Case Study: Detroit as A Dumping Ground for Suburban Trash
On November 3, 2017 Detroit’s Building Safety Engineering and Environmental Department (BSEED) approved, with conditions, the City of Grosse Pointe establishing a Warehouse and Storage Facility in an existing Detroit building located next to a McDonald’s and adjacent to Balduck Park. The public notice sent to residents in Detroit indicated that the building would be a warehouse and storage facility. It was actually to store materials and service vehicles, and for office use for the City of Grosse Pointe Department of Public Works. Grosse Pointe residents voiced concerns that the public works site near their homes would negatively impact property values and aesthetics. Grosse Pointers also believed the City leaders sold bonds to voters on the basis of moving the DPW to the Detroit property. The differing understanding between Grosse Pointe and Detroit residents created frustration, tension, and a feeling of poor representation for Detroit residents. Additionally, the lack of clarity in the public notice led Detroit residents to believe they were not properly informed to react or respond to the proposal.
(Referencing the Detroit property) “The thought was we could really transform the area”Nick Sizeland, Grosse Pointe City Manager
Once more information was provided about the project, the community started asking questions. An informational meeting was organized by City Councilman Andre Spivey, along with the City of Grosse Pointe.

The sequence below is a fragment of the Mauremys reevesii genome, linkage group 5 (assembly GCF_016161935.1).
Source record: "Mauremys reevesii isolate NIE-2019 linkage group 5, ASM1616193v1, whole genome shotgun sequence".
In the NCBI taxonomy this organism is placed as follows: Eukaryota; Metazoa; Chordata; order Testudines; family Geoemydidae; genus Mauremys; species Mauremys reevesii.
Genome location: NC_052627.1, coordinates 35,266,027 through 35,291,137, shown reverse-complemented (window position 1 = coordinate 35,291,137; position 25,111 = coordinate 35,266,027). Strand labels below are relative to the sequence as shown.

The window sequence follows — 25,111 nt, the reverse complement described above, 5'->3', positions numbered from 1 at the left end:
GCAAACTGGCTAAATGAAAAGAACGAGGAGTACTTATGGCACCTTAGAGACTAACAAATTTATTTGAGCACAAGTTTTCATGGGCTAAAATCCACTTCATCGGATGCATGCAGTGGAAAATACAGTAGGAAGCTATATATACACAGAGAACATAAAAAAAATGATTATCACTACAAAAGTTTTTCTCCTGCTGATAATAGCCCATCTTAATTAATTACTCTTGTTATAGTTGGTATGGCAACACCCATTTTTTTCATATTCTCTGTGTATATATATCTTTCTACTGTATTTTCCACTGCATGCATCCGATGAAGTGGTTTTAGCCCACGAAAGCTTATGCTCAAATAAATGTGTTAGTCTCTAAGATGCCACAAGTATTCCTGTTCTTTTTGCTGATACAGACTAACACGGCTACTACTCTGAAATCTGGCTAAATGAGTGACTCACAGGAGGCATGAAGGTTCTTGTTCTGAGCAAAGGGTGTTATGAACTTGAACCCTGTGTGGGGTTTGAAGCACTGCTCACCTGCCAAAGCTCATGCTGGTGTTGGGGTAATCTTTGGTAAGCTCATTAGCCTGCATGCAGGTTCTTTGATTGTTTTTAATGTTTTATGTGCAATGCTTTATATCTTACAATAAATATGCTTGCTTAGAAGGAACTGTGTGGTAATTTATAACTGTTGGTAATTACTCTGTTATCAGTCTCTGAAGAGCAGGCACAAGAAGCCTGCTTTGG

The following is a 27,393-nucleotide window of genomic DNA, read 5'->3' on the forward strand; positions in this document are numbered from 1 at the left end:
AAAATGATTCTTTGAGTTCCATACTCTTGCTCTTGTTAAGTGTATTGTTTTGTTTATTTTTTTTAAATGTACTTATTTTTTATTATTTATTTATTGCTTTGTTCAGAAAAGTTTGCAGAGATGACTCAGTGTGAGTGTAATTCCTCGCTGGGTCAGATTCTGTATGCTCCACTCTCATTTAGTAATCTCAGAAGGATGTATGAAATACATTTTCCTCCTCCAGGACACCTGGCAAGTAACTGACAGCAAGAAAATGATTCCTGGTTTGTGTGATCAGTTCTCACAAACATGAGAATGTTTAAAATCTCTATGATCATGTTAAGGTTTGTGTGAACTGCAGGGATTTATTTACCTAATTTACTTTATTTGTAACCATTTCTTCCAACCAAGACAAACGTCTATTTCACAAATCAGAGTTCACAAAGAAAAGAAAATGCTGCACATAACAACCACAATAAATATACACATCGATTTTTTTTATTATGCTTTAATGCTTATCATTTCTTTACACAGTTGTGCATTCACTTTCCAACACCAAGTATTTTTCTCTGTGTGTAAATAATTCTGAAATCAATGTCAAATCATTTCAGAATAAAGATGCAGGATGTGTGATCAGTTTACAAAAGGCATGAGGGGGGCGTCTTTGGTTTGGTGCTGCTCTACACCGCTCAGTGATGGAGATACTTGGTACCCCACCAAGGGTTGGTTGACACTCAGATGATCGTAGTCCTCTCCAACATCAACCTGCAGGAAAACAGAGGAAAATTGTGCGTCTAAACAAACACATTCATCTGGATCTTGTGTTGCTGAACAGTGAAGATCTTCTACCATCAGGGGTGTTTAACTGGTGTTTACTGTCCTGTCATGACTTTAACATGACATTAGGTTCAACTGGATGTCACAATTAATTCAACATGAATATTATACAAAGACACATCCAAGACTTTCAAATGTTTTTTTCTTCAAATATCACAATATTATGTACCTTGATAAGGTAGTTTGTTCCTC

Through the informational meeting and other responses to inquiries, it was confirmed that the storage would be for Grosse Pointe Garbage Trucks.
Grosse Pointe needed a variance, which is a change from the set of rules Detroit applies to land use and land development. A public hearing with the Board of Zoning Appeals is required to grant or decline any variance request. Many community members organized to oppose this ‘development’ that proposed to move garbage into their neighborhood.
“We determined it had been a long time since any significant investment had been made in that block. It’s a good long-term project for the city [of Detroit].”-Mayor Robert Denner, Grosse Pointe
- For the neighborhood to understand the scope of the project
- Complete transparency between the city of Detroit and Grosse Pointe
- Once project was identified, to stop the development
- The BSEED notice did not accurately describe the project.
- The City Councilman supported the project, because it was ‘development.’
- The City of Grosse Pointe presumed that the Department of Public Works’ project was not a problem but a benefit to Detroit since it was using vacant property.
How did the community build support?
The initiative was led by Cornerstone Village, East English Village, and Morningside communities. They went door to door with the BSEED notice and the City of Grosse Pointe’s Plan and asked people to participate in an informational meeting to learn more about the project.
Government Involvement for Resolution
On January 26, 2018 BSEED rescinded the conditional approval and the City of Grosse Pointe pulled their Board of Zoning Appeal (BZA) request.
Government Department/ Resources
- City Councilman Andre Spivey
- Mayor’s Office
- Michigan Environmental Action Council
Measurements of Community Success
- BSEED rescinded their decision to approve the development.
- BSEED acknowledgedacknowledging that their public notice did not provide an accurate description of the ‘development.’
Grosse Pointe City Council decided to tear down their existing City DPW and build a new, completely enclosed facility on the current site. Cornerstone Village, East English Village and Morningside communities have worked with five Grosse Pointes on their existing neighborhood and business improvement plans.
- The community needed access to information and support in order to organize their efforts. Who did they need to work with?
- What is local government’s role when communities organize around an issue?